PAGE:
15        don't like.  What we are doing is we are saying after 200

         16        years of necessarily, by the way we have established

         17        things, kind of limited the access to public service.  Not

         18        to public service, I take that back, to public office --

         19        because everybody can serve.  Limiting or marginalizing

         20        the ability of people who are working-class people to

         21        participate in politics, to participate in public office,

         22        and thereby serve in public service.

         23             The time for that should end.  Is this a panacea?

         24        Almost nothing that we are doing here is a panacea.  What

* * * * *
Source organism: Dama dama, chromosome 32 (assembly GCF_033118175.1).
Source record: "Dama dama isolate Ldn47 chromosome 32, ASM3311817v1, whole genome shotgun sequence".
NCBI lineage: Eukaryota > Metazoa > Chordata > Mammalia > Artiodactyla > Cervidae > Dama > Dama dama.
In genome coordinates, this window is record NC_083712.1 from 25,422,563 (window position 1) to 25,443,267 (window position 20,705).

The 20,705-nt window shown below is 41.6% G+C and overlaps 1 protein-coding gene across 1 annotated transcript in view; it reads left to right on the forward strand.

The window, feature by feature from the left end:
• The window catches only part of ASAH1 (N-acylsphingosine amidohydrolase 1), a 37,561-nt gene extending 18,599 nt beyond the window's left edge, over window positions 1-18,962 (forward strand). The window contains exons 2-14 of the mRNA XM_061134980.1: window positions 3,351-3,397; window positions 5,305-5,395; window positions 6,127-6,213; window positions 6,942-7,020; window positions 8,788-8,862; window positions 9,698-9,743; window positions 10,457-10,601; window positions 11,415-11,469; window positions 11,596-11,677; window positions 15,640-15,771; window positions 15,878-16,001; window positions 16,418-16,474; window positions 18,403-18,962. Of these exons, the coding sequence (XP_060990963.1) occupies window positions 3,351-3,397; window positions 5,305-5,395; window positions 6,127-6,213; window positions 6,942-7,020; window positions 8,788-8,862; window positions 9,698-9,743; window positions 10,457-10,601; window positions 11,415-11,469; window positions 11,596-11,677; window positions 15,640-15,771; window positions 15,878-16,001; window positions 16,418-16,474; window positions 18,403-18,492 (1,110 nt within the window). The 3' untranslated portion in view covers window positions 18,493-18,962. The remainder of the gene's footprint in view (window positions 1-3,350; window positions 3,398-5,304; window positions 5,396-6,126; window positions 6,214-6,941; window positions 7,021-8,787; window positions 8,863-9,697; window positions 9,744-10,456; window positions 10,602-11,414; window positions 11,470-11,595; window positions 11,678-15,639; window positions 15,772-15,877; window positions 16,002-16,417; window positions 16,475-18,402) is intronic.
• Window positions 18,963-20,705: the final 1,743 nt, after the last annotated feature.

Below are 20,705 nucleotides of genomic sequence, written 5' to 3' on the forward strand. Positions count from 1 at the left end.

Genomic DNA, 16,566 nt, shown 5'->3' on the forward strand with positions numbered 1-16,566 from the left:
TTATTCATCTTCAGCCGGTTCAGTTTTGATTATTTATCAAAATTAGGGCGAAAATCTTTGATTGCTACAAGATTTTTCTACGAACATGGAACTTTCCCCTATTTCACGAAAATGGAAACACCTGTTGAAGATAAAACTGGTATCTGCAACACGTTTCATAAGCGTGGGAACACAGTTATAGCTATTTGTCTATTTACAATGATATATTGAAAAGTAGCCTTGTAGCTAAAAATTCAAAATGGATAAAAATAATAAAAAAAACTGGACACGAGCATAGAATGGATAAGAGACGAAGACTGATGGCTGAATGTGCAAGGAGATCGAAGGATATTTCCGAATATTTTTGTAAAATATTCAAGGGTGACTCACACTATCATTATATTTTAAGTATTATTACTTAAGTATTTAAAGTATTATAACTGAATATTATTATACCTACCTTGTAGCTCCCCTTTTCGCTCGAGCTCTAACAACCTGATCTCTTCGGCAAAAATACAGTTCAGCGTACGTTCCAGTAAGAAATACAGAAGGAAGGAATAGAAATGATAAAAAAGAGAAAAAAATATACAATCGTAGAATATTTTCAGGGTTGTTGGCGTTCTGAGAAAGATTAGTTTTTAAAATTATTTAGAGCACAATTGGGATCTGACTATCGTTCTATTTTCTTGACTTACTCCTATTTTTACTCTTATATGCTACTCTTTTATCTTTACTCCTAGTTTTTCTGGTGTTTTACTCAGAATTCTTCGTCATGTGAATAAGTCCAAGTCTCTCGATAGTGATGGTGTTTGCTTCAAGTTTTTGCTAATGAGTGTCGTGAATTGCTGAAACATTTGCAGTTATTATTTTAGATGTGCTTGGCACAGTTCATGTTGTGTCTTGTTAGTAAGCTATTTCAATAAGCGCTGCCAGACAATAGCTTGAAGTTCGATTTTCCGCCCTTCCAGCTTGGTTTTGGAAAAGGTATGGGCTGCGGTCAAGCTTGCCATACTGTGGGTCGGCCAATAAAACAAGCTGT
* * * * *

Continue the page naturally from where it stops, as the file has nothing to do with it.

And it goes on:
25        we are trying to do in this relay race of justice is to do



          1        our share to move our state one step further toward making

          2        equal opportunity for all available, whether it is in the

          3        area of education, whether it's in the area of

          4        environment, or whether it is in the area of public office

          5        holding.

          6             And so while I share the concerns of the

          7        commissioners who have risen to say they don't want their

          8        money going to a particular candidate, I'm proud to

          9        support this because I really think that working people

         10        from my community and working people from your community

         11        will have a better chance to step forward and serve and